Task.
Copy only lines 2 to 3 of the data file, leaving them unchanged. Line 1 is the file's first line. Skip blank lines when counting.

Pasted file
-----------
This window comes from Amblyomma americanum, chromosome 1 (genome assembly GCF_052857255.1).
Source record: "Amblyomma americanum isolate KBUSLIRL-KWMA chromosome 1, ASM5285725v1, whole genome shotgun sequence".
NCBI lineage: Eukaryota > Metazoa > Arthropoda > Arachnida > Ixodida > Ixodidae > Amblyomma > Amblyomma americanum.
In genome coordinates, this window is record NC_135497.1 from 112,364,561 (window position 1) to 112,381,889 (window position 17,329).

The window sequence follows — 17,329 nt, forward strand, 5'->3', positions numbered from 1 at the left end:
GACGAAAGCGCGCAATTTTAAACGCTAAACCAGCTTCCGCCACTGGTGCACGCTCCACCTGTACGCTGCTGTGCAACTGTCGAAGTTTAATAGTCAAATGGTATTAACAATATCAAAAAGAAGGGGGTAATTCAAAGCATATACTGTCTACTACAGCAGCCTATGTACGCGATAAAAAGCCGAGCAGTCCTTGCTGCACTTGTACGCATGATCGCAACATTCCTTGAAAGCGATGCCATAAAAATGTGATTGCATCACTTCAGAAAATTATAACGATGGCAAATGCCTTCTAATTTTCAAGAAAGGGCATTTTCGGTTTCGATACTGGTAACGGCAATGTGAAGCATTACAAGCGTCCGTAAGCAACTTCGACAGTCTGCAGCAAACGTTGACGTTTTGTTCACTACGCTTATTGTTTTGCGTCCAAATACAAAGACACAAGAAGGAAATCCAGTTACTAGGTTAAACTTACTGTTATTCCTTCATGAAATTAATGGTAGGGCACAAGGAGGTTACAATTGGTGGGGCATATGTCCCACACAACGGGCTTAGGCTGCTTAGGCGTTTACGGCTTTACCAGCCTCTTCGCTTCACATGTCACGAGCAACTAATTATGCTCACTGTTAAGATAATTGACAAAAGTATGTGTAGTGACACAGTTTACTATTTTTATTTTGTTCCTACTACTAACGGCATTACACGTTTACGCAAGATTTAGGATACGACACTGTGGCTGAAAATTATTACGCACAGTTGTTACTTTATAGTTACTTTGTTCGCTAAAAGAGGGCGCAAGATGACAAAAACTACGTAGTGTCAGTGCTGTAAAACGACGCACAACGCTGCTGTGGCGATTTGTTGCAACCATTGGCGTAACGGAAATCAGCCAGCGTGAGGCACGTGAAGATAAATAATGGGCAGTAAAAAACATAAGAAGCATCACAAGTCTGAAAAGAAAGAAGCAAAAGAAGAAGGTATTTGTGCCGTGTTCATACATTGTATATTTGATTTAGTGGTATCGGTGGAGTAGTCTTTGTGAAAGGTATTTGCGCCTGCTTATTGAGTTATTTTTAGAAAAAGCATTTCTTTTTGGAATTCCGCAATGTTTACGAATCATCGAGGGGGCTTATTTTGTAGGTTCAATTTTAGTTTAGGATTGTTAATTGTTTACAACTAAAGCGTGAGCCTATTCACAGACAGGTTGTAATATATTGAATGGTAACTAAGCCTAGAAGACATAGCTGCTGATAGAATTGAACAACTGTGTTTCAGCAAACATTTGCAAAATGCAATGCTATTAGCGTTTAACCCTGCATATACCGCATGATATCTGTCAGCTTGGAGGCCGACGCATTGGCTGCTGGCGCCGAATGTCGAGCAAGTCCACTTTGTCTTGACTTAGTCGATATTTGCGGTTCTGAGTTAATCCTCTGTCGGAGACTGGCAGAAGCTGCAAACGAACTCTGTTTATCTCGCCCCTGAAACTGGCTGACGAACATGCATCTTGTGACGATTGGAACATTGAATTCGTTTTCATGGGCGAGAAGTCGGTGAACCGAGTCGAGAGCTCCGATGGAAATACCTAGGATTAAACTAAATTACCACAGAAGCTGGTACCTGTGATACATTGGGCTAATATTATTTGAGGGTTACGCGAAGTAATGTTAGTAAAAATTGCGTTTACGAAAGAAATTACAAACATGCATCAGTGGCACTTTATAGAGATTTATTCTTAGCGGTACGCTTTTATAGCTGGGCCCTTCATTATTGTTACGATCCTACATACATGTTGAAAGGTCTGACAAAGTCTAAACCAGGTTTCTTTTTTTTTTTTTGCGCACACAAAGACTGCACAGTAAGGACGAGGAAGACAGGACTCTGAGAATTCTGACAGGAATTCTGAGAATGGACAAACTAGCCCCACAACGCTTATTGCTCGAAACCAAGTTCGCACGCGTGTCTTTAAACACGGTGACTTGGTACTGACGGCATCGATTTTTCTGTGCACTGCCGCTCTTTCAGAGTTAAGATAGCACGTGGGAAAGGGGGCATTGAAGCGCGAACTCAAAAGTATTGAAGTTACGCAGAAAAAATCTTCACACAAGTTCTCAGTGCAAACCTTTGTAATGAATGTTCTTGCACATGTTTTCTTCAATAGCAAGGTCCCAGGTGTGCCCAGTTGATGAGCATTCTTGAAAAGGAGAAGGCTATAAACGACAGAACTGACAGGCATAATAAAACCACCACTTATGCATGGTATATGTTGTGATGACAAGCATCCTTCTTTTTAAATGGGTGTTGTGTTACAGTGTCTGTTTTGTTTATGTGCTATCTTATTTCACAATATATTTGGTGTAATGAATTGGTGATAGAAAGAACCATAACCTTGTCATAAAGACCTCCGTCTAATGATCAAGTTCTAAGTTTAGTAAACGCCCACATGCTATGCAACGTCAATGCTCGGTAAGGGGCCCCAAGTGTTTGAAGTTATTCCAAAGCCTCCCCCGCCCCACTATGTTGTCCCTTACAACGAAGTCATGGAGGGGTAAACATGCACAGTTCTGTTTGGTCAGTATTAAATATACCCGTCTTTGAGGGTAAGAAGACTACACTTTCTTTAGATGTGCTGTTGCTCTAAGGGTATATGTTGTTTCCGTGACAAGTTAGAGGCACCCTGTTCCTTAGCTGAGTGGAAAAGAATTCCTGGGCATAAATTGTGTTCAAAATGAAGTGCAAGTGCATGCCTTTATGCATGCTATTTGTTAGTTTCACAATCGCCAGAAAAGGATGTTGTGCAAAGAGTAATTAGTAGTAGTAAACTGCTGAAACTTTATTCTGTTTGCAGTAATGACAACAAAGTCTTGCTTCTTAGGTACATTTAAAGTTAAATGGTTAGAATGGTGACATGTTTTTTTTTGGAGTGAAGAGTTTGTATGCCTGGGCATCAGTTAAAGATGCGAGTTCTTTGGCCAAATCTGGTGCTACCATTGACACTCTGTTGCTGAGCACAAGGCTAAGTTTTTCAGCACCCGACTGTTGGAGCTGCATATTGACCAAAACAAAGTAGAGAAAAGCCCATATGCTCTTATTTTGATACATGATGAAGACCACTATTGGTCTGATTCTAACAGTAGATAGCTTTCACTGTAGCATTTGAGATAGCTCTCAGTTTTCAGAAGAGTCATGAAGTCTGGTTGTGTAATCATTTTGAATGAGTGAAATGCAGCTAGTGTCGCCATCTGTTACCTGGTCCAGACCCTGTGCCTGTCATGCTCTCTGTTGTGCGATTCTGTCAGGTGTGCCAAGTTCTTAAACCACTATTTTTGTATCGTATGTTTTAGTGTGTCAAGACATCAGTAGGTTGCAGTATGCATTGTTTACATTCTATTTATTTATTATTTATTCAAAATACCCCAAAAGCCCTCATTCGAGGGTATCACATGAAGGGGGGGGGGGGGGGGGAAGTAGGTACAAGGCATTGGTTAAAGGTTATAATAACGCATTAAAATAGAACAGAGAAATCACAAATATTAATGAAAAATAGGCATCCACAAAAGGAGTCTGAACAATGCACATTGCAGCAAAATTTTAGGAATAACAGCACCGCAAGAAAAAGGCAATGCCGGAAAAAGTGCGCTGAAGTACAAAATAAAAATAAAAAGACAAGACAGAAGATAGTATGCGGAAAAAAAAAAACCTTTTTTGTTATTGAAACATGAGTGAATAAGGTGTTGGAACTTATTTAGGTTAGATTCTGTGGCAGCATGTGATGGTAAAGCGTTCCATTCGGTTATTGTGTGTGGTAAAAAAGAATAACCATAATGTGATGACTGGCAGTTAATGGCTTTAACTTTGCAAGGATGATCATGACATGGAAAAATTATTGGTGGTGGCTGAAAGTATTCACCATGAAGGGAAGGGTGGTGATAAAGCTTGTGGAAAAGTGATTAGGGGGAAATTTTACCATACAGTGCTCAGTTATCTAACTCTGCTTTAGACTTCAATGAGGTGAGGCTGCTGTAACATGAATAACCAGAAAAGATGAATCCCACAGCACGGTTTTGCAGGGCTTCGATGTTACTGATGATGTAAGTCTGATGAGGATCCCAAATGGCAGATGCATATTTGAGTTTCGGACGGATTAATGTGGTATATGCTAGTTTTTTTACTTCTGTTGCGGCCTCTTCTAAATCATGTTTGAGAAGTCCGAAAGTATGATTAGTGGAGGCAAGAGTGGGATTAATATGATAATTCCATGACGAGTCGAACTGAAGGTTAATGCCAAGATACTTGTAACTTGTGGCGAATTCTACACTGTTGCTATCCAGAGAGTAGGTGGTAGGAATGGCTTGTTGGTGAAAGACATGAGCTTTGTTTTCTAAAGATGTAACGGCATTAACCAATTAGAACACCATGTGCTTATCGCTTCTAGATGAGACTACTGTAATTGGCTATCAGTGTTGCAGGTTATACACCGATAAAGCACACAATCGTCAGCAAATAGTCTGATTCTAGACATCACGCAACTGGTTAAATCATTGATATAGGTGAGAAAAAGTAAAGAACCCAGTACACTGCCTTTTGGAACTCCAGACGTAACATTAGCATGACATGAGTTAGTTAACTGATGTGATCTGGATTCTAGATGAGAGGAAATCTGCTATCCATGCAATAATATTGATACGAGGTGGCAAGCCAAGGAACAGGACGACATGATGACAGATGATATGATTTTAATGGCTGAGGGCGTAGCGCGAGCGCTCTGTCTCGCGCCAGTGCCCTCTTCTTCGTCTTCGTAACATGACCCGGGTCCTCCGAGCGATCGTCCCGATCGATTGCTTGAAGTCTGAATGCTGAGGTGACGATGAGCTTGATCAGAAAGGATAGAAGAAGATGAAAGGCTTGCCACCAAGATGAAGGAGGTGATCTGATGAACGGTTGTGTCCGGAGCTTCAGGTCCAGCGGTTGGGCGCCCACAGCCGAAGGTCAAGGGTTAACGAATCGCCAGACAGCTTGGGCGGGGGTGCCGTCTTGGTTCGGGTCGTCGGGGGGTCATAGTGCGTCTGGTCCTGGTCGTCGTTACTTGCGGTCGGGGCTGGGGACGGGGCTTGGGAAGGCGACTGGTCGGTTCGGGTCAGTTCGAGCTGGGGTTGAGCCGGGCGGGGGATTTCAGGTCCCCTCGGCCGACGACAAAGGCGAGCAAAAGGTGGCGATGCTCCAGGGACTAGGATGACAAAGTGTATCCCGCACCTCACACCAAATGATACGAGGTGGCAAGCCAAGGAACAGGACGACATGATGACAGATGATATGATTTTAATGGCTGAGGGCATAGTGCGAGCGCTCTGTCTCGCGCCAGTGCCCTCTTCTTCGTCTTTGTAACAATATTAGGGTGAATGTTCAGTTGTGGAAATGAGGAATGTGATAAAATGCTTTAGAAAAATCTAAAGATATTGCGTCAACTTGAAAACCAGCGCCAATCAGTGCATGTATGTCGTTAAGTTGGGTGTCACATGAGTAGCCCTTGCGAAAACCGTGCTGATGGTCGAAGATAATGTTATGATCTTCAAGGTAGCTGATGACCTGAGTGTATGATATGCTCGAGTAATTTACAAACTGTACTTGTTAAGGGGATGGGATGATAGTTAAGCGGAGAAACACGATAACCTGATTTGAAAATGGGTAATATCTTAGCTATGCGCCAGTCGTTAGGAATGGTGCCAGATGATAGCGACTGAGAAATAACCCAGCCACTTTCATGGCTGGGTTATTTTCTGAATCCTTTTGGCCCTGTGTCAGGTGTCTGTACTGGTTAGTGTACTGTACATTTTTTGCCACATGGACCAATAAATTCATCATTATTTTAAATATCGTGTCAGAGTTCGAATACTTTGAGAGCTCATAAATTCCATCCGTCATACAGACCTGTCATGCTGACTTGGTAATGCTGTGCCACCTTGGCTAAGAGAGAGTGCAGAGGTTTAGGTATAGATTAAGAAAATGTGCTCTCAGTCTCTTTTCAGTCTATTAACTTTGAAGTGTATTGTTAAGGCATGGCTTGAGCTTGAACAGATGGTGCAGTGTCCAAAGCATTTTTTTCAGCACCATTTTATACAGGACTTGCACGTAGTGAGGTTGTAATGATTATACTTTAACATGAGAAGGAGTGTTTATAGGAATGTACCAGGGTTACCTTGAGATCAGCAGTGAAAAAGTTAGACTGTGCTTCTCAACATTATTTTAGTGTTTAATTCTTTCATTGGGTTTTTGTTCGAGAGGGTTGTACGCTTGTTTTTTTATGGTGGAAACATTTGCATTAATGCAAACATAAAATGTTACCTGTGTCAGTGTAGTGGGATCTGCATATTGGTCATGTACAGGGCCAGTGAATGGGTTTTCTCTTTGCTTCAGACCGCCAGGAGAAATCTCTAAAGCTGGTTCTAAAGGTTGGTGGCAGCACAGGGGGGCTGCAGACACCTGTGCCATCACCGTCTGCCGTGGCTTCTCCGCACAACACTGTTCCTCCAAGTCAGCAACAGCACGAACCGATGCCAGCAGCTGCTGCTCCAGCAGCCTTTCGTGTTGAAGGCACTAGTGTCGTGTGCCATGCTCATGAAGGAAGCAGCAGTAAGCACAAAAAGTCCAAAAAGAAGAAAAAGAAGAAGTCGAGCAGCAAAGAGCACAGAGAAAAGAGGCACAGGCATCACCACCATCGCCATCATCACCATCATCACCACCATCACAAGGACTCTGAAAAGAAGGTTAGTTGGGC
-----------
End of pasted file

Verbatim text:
Source record: "Amblyomma americanum isolate KBUSLIRL-KWMA chromosome 1, ASM5285725v1, whole genome shotgun sequence".
NCBI lineage: Eukaryota > Metazoa > Arthropoda > Arachnida > Ixodida > Ixodidae > Amblyomma > Amblyomma americanum.